Sterling’s Implied Volatility tells us about the City’s Brexit fears….writes Sukhvinder Gill
Sterling has been a punch bag for the upcoming UK In / Out EU referendum. On a trade weighted basis it is trading at a two year low.
The attacks in Brussels are seen as strengthening the Brexit argument. Meanwhile the Remain camp has taken a blow as one of their chief proponents – George Osborne – displayed a flawed grasp of the issues that matter to people in his budget and subsequent U-turn on disability welfare cuts.
Bookmakers are now pricing the referendum outcome as ever tighter, although Remain is still priced as the likely outcome.
There’s useful barometer that we can use to gauge the City’s outlook for the currency – Implied Volatility on three month Sterling-Dollar Options.
In essence this metric tells us how volatile the market thinks Sterling might be in the next 3 months (this covers the referendum date). And this translates into the price of hedging (protecting) oneself against a currency move.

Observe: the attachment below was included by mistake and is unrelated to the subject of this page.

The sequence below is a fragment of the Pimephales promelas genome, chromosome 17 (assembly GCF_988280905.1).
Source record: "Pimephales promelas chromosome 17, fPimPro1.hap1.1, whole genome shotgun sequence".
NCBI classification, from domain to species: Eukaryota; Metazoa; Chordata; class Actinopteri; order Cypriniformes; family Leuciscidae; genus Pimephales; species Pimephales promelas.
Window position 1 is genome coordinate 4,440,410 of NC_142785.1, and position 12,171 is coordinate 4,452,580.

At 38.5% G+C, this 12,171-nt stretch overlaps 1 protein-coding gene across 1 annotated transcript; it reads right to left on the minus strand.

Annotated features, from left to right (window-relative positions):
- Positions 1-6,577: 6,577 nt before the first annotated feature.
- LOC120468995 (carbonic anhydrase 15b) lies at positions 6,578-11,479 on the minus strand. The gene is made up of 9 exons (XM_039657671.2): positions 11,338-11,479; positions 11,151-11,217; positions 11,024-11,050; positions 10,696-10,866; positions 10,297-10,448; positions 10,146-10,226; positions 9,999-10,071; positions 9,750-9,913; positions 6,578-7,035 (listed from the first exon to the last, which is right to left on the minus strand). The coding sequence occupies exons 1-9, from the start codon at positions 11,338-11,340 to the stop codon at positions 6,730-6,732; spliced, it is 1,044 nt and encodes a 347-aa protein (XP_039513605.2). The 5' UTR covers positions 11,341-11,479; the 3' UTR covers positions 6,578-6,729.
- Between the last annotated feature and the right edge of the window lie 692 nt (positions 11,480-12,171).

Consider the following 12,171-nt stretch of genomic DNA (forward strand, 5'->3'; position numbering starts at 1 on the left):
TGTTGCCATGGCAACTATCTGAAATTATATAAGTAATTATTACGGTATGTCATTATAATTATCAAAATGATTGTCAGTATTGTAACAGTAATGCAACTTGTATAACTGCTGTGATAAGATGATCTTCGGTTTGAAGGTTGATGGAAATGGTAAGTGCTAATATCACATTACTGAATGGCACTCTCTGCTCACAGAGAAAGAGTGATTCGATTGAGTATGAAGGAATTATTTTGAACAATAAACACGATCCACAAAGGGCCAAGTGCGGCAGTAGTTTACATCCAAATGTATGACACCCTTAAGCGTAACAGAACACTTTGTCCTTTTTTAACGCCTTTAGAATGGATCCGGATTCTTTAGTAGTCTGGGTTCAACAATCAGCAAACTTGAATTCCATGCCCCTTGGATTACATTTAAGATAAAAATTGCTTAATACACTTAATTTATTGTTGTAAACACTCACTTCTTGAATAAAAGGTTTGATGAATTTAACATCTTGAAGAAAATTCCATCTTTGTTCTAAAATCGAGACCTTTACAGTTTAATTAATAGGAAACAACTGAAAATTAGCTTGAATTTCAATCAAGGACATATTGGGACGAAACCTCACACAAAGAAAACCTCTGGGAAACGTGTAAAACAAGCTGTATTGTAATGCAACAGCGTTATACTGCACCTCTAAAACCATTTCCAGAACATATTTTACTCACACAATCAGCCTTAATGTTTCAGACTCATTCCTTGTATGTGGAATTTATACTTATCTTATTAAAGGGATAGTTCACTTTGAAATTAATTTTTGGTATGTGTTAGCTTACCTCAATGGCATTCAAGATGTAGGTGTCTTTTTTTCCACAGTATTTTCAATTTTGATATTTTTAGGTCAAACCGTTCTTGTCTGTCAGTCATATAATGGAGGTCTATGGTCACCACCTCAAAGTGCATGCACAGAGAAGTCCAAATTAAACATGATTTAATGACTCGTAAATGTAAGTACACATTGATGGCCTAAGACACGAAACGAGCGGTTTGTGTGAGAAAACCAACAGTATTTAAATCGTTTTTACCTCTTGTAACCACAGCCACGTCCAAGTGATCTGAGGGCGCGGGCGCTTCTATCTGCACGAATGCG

Implied Volatility has spiked significantly over the past couple of weeks to 6 year highs. This means that traders think that there is a higher chance that Sterling could have a big move. Therefore it is now more expensive to buy protection against a move in Sterling.
Implied volatility does not however attempt to forecast the direction of the move, it helps us to calculate the probability of a move. It’s important to understand that implied volatility is the result of market activity, it captures the current mood and sentiment of the market.
So what does all this mean? It means that the City thinks Sterling will fall significantly in the event of a Brexit. And strengthen significantly if the UK stays in the EU. And that Chancellor George Osborne has significantly damaged his chances of becoming the next Prime Minister (the implied volatility doesn’t tell us this, common sense does).
( Sukhvinder Gill has worked as a Global Business Head and Trader in Capital markets for over 20 years)